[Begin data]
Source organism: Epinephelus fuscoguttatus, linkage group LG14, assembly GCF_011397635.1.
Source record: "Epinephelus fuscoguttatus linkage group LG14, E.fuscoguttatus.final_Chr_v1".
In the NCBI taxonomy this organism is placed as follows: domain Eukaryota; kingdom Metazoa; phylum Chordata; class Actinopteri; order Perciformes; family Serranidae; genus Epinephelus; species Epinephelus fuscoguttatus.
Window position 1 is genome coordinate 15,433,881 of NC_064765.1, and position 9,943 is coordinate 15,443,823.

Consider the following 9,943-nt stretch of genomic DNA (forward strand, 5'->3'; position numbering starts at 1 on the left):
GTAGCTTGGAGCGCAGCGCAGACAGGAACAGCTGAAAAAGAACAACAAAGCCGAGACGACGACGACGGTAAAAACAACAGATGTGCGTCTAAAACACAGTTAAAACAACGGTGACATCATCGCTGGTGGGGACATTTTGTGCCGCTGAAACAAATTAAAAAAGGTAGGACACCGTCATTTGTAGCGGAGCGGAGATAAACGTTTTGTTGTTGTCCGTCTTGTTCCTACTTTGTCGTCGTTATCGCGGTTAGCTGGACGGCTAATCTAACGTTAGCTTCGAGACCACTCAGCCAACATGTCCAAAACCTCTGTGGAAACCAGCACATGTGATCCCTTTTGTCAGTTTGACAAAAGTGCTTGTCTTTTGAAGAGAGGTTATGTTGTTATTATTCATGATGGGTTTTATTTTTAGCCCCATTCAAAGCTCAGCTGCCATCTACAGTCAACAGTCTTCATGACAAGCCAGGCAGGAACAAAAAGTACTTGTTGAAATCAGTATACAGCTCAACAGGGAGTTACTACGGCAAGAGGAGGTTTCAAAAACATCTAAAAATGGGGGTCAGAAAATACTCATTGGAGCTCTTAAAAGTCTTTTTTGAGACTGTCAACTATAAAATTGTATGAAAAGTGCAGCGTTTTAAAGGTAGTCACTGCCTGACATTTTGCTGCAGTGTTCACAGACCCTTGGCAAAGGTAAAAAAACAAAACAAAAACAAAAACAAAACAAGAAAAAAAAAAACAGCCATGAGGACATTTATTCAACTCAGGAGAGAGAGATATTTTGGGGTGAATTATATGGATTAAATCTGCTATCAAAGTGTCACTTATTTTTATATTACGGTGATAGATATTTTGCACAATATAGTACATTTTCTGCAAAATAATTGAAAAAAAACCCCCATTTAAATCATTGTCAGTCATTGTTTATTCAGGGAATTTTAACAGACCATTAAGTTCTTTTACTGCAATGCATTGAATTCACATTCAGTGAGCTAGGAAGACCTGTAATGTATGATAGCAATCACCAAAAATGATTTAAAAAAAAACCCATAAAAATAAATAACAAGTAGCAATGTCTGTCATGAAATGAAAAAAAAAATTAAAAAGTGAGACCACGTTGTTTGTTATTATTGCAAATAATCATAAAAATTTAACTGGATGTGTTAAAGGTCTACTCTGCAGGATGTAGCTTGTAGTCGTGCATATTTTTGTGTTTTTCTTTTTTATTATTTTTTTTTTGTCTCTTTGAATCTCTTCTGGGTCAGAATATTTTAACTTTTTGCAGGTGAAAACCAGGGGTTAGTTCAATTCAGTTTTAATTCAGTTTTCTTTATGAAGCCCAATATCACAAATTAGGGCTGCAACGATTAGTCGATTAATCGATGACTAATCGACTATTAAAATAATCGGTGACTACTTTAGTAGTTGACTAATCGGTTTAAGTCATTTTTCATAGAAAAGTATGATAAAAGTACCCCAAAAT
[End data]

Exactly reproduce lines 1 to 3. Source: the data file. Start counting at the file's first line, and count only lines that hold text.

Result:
Source organism: Epinephelus fuscoguttatus, linkage group LG14, assembly GCF_011397635.1.
Source record: "Epinephelus fuscoguttatus linkage group LG14, E.fuscoguttatus.final_Chr_v1".
In the NCBI taxonomy this organism is placed as follows: domain Eukaryota; kingdom Metazoa; phylum Chordata; class Actinopteri; order Perciformes; family Serranidae; genus Epinephelus; species Epinephelus fuscoguttatus.